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January 12, 2016 Articles

American Bar Association House of Delegates Update: Winter 2016

At the ABA Annual Meeting, the House considered a number of recommendations, including some that may be of interest to healthcare litigators and young lawyers.

By Grant Killoran

At the American Bar Association’s Midyear and Annual Meetings each year, the ABA House of Delegates meets to consider various policy initiatives proposed by the various constituents of the ABA. A number of these proposals come from the Section of Litigation and the Health Care Section.

The House is the policy-making body for the ABA to which its officers, Sections, committees, and employees are responsible. The House represents not only various groups within the ABA but also the legal profession as a whole. Its membership of 559 comprises delegates elected by ABA members in each state; delegates from every state bar association, the larger local bar associations, the sections and divisions, and other national organizations of the legal profession; and delegates elected by the members of the ABA registered at the ABA Annual Meeting. The U.S. Attorney General and the director of the Administrative Office of the U.S. Courts also are members of the House by virtue of their offices. The House elects ABA officers and members of the ABA Board of Governors and formulates ABA policy.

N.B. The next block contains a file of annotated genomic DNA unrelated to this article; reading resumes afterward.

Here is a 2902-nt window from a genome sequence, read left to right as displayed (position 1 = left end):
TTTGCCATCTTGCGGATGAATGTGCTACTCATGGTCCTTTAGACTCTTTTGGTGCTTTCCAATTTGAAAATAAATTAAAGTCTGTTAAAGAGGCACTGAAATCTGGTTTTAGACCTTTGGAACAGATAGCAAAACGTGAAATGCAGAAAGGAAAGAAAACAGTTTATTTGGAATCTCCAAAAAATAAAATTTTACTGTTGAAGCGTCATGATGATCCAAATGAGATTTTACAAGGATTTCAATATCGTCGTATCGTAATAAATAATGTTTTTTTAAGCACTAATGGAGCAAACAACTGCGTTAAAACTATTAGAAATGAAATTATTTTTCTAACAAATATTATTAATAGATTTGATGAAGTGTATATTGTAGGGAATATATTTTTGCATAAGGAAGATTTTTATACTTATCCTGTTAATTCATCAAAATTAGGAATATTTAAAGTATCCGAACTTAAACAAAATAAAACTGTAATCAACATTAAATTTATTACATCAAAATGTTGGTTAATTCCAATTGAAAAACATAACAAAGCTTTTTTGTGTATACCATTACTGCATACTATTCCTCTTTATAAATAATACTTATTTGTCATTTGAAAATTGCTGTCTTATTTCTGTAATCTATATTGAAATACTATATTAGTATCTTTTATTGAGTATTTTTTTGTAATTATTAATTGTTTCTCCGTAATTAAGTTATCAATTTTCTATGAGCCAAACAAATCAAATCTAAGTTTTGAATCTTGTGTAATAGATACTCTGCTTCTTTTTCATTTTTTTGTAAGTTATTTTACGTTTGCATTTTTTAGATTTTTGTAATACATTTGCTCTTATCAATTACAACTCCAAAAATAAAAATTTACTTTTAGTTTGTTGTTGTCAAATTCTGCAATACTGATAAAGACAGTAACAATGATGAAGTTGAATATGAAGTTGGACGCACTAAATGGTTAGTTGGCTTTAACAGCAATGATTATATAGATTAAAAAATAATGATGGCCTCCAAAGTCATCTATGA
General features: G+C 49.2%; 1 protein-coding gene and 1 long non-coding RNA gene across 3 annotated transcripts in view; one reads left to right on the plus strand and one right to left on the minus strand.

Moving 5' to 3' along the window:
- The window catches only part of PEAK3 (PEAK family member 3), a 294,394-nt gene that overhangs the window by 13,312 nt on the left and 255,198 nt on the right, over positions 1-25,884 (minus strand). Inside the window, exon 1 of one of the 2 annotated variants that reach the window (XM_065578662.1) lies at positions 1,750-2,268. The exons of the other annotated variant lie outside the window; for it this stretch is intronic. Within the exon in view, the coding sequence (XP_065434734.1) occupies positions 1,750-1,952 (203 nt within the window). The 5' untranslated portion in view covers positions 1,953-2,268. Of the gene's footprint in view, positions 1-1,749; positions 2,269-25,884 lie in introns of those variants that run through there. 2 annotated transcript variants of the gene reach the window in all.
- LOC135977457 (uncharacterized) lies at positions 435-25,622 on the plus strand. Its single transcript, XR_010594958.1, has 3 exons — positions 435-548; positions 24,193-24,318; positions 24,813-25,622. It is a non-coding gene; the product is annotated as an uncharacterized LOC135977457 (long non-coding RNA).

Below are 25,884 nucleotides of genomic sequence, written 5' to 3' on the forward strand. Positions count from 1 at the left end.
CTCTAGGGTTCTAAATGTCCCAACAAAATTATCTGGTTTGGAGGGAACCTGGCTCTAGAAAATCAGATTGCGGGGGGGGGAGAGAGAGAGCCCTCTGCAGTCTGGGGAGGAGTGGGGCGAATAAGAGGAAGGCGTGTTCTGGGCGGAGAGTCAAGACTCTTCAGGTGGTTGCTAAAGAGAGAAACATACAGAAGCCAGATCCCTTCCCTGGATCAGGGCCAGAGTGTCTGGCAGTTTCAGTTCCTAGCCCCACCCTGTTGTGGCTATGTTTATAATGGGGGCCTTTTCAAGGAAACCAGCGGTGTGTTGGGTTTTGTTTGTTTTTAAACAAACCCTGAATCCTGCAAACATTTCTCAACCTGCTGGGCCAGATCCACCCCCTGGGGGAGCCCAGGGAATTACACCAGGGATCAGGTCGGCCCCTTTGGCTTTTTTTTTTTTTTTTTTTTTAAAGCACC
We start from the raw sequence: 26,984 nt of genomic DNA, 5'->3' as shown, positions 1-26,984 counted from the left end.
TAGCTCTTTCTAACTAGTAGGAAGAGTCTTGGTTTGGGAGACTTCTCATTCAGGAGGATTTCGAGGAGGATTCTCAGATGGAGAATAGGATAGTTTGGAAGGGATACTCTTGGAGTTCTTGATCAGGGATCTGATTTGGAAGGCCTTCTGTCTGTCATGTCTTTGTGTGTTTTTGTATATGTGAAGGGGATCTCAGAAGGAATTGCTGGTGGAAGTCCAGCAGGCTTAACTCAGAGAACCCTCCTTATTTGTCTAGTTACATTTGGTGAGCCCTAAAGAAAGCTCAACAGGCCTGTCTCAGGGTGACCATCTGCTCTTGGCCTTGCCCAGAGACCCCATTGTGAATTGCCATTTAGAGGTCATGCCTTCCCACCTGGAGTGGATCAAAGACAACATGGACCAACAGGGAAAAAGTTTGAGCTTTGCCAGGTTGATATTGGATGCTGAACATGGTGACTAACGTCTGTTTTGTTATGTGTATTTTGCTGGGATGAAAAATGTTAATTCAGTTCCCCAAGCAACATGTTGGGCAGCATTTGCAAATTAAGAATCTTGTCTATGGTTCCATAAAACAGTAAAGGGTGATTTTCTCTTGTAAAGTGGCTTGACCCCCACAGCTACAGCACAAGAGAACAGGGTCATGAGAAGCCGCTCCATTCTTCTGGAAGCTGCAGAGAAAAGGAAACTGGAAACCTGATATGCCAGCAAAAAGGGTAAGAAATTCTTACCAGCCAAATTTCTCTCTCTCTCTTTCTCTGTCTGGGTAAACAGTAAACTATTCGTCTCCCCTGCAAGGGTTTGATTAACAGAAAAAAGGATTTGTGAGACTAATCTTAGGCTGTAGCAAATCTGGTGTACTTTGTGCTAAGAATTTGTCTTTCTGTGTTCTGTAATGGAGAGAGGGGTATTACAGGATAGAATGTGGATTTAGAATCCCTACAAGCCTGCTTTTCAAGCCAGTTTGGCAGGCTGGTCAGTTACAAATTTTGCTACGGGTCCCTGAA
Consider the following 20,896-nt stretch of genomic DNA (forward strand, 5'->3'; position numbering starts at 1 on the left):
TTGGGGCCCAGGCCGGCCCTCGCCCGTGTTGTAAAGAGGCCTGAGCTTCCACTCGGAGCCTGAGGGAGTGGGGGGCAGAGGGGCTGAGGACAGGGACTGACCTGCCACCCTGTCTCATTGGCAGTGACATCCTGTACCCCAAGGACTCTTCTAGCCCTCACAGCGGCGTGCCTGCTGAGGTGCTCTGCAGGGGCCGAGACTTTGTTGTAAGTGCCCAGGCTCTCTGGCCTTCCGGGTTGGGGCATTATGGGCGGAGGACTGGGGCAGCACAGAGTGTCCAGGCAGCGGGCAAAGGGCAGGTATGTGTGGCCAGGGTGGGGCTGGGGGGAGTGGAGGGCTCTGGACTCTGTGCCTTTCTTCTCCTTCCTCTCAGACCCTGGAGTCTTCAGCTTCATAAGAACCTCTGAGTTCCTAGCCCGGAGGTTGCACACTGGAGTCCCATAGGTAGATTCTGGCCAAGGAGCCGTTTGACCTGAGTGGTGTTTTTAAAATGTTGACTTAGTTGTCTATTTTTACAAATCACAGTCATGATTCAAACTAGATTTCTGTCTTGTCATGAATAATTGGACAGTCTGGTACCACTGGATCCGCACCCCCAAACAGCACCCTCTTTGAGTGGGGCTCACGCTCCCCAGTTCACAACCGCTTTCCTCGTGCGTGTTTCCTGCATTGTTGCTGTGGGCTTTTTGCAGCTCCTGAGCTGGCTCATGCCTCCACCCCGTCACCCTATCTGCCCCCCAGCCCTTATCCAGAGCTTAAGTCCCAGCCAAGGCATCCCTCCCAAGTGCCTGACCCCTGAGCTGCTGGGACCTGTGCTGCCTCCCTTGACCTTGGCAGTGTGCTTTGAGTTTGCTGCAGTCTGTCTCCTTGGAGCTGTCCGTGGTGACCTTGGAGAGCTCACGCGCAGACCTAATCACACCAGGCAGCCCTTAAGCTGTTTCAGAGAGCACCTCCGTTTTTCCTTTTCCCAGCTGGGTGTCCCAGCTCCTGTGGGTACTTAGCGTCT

The House again convened at the ABA Annual Meeting in Chicago, Illinois, on August 3, 2015. The House considered a number of recommendations, including those discussed below, that may be of interest to health care litigators and young lawyers.

Resolution 11-1
ABA member Edward Haskins Jacobs of the Virgin Islands submitted a recommendation urging the amendment of section 1.2 of the ABA Constitution to include the following language as one of the purposes of the ABA: “to defend the right to life of all innocent human beings, including all those conceived but not yet born.”

This recommendation was postponed indefinitely.

Resolution 102
The ABA Commission on Disability Rights and the Section of Individual Rights and Responsibilities submitted a recommendation urging state and territorial bar licensing entities to eliminate from applications required for admission to the bar any questions asking about mental health history, diagnoses, or treatment, and instead use questions that focus on conduct or behavior that impairs an applicant’s ability to practice law in a competent, ethical, and professional manner.